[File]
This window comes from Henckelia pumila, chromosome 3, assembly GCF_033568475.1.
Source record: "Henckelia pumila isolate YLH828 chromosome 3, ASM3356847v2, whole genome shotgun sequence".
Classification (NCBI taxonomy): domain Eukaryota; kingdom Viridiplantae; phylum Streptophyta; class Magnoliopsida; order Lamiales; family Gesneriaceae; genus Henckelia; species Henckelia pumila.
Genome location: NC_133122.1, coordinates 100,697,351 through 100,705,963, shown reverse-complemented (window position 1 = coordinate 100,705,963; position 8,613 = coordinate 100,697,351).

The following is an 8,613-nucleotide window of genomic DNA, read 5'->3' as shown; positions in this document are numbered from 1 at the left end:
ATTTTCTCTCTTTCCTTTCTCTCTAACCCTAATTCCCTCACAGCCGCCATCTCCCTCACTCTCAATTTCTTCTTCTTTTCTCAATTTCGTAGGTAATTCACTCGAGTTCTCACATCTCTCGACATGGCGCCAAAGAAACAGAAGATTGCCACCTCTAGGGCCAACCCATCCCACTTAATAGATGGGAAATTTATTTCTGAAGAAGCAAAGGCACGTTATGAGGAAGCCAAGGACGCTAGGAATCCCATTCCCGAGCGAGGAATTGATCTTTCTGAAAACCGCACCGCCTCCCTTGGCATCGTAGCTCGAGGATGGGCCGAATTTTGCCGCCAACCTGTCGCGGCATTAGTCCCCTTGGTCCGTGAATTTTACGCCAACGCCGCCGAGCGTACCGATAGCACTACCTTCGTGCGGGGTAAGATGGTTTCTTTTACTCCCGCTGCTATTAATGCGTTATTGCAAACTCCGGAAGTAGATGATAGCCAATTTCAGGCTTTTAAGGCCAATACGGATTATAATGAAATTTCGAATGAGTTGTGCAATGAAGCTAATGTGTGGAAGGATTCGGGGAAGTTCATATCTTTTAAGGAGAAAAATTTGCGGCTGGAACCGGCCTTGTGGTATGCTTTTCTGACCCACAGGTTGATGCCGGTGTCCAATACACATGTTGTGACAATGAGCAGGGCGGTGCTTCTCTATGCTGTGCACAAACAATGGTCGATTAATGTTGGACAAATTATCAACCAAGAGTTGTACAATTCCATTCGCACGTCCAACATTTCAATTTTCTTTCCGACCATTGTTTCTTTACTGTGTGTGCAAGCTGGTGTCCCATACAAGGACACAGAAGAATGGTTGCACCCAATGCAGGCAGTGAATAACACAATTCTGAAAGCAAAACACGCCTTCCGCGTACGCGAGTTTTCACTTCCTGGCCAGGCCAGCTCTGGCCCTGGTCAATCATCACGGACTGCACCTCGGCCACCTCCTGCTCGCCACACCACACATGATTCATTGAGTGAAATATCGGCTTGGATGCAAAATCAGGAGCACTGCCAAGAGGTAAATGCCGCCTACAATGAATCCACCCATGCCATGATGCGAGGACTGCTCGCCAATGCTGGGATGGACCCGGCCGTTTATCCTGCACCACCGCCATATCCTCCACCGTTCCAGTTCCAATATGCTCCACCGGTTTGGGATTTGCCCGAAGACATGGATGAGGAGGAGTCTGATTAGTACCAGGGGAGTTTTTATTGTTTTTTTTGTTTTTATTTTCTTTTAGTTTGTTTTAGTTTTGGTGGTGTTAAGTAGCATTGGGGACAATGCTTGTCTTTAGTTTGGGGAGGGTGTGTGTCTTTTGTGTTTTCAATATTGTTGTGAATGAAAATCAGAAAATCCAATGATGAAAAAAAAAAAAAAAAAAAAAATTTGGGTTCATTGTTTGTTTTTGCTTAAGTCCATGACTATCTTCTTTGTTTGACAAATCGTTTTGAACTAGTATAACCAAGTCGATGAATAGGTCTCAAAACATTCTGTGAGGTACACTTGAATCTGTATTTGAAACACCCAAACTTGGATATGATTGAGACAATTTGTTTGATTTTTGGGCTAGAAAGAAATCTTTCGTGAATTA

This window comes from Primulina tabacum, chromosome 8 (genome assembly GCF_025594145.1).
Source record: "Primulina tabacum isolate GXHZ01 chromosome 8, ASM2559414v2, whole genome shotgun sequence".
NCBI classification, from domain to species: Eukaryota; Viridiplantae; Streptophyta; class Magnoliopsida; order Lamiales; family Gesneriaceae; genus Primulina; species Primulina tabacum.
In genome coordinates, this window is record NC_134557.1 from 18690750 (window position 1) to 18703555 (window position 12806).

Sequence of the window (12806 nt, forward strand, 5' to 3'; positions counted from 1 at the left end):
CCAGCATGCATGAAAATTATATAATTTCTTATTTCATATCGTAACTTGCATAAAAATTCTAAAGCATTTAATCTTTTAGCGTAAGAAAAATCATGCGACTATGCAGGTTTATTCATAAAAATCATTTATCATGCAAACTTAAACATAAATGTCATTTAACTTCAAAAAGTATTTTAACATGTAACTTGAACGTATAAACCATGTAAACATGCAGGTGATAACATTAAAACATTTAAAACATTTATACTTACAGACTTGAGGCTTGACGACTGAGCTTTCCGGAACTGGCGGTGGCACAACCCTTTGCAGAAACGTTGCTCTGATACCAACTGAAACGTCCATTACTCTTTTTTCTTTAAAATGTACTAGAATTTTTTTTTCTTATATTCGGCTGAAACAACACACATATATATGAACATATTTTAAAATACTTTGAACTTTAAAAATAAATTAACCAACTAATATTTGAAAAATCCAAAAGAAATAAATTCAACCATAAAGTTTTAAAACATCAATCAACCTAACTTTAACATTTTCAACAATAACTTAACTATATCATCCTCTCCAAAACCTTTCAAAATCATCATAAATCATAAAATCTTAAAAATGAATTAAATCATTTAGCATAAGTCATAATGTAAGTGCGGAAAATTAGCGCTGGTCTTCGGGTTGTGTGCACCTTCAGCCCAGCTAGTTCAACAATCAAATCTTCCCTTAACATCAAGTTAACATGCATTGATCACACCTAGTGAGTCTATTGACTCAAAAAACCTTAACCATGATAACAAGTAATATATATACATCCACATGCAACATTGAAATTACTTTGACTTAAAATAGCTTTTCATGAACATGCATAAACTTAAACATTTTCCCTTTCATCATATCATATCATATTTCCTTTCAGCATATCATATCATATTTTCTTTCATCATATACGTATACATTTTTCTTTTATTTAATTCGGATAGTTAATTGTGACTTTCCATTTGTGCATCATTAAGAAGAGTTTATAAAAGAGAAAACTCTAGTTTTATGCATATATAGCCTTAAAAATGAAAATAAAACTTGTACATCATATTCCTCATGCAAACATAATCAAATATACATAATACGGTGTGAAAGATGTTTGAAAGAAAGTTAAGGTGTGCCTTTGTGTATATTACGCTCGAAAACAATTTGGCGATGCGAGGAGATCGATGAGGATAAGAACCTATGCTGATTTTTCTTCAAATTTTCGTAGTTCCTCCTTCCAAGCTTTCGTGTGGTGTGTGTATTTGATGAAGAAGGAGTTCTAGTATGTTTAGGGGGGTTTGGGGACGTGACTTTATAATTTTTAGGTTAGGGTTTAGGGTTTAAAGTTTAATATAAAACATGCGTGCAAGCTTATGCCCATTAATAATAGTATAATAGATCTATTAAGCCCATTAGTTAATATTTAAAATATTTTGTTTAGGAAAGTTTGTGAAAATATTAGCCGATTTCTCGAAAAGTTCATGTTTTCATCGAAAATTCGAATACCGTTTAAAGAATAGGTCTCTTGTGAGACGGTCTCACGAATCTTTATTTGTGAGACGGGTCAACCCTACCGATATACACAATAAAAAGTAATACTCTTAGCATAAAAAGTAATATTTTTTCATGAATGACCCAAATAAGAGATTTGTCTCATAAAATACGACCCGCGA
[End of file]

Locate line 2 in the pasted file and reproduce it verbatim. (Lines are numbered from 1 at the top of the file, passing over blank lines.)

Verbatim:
Source record: "Henckelia pumila isolate YLH828 chromosome 3, ASM3356847v2, whole genome shotgun sequence".